The United States leads the world in health care spending per person by a large margin. Despite the willingness to spend huge quantities of money, the likelihood of receiving substandard care or being the victim of medical malpractice is surprisingly high. We rank 50th in the world in total life expectancy and 47th in infant mortality. Many estimates place the number of preventable deaths suffered at the hands of medical providers at or above 100,000 per year. Most Americans have no idea how to go about finding a quality health care provider.
A new book by Dr. Otis Webb Brawley, the chief medical officer of the American Cancer Society discusses the situation and includes real world examples of people, with and without health insurance, receiving low quality health care. Some patients receive unnecessary and unproven treatments. Others receive treatments that have been proven ineffective or counter-productive. It highlights the inconsistent and sometimes dangerous nature of the care many receive in this country.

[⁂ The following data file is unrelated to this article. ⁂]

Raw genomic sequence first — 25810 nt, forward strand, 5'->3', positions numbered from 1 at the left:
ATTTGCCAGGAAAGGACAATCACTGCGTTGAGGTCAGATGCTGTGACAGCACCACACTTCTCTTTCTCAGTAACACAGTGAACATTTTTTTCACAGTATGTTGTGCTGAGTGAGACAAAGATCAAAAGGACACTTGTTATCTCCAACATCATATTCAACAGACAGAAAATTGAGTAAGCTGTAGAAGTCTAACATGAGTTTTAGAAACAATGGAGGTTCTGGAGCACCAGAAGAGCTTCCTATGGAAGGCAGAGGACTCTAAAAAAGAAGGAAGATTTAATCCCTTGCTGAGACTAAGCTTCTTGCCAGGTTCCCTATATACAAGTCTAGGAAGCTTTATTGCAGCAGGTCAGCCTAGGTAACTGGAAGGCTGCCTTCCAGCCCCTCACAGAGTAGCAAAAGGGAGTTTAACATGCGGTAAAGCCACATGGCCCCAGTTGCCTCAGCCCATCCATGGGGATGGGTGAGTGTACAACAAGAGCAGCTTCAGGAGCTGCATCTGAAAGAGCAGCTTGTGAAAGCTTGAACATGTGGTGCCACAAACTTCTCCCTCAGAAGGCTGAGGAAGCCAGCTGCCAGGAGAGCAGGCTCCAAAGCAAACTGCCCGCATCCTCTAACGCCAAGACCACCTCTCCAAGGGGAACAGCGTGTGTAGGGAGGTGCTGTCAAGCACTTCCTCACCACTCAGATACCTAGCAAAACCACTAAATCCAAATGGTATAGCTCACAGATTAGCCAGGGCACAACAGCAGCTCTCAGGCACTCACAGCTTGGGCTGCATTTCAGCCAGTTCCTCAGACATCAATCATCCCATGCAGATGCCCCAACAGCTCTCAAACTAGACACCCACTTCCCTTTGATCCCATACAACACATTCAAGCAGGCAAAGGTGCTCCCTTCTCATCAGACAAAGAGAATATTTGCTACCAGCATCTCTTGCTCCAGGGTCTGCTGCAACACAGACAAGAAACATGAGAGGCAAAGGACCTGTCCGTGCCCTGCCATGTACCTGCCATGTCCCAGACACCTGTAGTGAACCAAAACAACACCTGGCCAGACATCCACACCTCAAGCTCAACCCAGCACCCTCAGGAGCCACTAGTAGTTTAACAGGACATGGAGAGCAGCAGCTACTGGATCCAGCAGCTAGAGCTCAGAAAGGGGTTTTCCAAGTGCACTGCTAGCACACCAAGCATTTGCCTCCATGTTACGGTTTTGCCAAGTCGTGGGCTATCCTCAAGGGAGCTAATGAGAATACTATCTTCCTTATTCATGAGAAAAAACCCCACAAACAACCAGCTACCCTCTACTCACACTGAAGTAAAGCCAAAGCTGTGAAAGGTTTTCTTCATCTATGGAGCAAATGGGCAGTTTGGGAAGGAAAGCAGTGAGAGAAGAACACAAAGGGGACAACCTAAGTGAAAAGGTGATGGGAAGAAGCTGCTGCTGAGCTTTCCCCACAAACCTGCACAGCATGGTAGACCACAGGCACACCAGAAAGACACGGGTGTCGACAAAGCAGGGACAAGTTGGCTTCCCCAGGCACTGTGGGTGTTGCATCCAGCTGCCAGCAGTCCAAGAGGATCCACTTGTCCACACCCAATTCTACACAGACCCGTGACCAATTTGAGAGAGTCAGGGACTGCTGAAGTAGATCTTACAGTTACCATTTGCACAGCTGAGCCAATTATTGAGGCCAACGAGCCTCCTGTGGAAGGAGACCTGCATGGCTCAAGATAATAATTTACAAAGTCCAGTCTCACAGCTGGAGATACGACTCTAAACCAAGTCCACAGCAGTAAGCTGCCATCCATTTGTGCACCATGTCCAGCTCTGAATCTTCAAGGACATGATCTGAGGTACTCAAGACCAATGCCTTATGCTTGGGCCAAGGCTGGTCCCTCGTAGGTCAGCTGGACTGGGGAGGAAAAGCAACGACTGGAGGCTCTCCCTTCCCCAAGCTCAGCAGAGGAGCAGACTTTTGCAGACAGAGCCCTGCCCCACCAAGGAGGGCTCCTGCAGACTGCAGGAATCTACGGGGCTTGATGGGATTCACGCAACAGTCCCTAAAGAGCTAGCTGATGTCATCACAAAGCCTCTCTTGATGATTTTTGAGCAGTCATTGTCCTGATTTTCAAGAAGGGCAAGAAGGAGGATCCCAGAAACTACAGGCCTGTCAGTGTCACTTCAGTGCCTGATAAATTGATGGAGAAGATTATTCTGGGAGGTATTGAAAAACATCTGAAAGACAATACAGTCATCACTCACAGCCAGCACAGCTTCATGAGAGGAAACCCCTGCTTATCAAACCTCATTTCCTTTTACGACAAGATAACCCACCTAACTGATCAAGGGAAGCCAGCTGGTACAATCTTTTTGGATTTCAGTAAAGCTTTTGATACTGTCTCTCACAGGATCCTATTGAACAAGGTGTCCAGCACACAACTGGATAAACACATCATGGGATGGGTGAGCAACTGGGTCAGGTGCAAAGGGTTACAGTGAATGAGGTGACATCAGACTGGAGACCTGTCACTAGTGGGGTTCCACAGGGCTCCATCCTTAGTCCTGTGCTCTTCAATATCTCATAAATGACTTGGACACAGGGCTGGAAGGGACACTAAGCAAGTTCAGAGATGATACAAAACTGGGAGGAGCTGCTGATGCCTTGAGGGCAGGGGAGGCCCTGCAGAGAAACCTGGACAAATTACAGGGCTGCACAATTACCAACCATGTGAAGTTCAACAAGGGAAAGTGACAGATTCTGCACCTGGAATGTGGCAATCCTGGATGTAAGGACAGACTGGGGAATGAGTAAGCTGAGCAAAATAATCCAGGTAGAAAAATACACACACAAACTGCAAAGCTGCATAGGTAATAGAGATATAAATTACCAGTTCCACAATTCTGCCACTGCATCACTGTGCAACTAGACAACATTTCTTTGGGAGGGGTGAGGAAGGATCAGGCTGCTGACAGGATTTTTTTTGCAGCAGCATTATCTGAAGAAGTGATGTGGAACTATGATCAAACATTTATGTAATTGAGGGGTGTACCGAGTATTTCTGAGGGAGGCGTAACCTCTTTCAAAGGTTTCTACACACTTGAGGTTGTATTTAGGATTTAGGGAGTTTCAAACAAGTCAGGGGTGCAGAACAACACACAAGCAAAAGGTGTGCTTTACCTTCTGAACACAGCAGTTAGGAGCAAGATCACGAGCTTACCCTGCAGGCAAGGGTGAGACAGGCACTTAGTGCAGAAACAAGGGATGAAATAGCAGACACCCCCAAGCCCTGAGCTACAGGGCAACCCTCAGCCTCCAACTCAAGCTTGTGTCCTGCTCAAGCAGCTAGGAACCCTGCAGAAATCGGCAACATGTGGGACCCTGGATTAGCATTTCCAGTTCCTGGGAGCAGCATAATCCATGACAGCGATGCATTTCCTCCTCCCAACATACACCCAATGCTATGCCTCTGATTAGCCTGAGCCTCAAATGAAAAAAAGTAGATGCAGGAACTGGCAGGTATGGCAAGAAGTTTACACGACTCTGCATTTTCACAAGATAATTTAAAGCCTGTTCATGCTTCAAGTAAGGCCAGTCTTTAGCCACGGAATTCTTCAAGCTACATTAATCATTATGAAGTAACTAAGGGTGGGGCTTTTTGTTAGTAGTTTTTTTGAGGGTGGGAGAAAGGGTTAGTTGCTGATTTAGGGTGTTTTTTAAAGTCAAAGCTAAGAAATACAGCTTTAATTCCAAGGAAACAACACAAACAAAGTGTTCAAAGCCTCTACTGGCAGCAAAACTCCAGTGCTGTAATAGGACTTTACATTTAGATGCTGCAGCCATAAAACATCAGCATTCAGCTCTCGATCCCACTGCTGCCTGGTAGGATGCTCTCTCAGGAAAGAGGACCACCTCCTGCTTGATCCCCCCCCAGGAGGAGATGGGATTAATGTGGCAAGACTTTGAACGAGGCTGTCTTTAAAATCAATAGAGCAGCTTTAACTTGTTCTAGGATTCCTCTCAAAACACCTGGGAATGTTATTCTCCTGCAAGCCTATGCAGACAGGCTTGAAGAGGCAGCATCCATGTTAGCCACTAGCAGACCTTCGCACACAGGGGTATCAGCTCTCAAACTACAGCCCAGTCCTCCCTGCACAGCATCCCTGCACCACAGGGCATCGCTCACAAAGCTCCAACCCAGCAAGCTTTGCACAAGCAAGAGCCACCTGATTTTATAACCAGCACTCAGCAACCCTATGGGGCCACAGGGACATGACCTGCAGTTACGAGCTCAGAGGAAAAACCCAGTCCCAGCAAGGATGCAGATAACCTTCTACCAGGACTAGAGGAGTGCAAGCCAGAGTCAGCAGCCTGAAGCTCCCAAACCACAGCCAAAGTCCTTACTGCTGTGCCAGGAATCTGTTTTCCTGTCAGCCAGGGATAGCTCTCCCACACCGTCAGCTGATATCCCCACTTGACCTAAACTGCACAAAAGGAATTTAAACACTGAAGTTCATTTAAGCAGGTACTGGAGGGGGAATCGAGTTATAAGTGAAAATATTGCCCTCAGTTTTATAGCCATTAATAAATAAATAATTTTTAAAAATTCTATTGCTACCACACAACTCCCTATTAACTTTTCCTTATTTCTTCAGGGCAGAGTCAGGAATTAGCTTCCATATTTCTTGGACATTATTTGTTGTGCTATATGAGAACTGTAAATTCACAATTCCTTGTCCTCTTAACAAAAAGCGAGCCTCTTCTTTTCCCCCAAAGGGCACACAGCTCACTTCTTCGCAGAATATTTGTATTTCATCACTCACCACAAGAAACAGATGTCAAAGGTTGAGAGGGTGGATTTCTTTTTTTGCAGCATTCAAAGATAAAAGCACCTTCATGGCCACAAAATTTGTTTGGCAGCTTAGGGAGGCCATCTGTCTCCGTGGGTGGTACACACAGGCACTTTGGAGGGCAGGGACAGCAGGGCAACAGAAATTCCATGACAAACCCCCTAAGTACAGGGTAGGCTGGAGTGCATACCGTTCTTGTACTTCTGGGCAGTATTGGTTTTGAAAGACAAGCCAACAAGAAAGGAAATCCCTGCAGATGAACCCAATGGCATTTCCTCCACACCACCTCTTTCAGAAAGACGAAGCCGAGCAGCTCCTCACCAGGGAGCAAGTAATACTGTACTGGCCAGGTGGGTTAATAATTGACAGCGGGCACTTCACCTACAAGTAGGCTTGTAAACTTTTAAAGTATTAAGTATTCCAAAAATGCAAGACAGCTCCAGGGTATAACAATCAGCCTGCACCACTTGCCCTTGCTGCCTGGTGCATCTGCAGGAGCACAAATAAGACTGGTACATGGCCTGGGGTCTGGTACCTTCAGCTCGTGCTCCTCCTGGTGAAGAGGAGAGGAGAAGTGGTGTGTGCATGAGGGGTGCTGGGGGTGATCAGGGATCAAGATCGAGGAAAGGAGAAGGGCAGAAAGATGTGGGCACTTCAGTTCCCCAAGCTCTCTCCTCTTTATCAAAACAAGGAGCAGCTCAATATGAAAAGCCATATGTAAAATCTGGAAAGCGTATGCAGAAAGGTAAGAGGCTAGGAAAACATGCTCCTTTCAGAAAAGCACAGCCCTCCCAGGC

Part of the problem comes from the way American view doctors. Medicine is a large, profitable industry in the United States. Doctors and other health care providers often have financial incentives to push unproven treatments and unnecessary treatments on patients. In virtually every other industry, consumers are aware that businesses have financial motives and they take steps to protect their own interests before agreeing to accept services. In a medical setting, patients will often agree to whatever is presented to them, without doing any research or asking questions about alternatives.
Finding a reliable health care provider is a difficult or even impossible task for many. Overtreatment, ignorance and neglect are rampant in the health care industry and patients can easily be left with little to no recourse when they receive poor care. The few protections that victims of medical malpractice have are being eroded by malpractice caps and burdensome legislation. If patients are unwilling to stand up for themselves, the problems are likely to get worse before they get better.
Source: CNN Health, "How doctors do harm," by Otis Brawley, 30 January 2012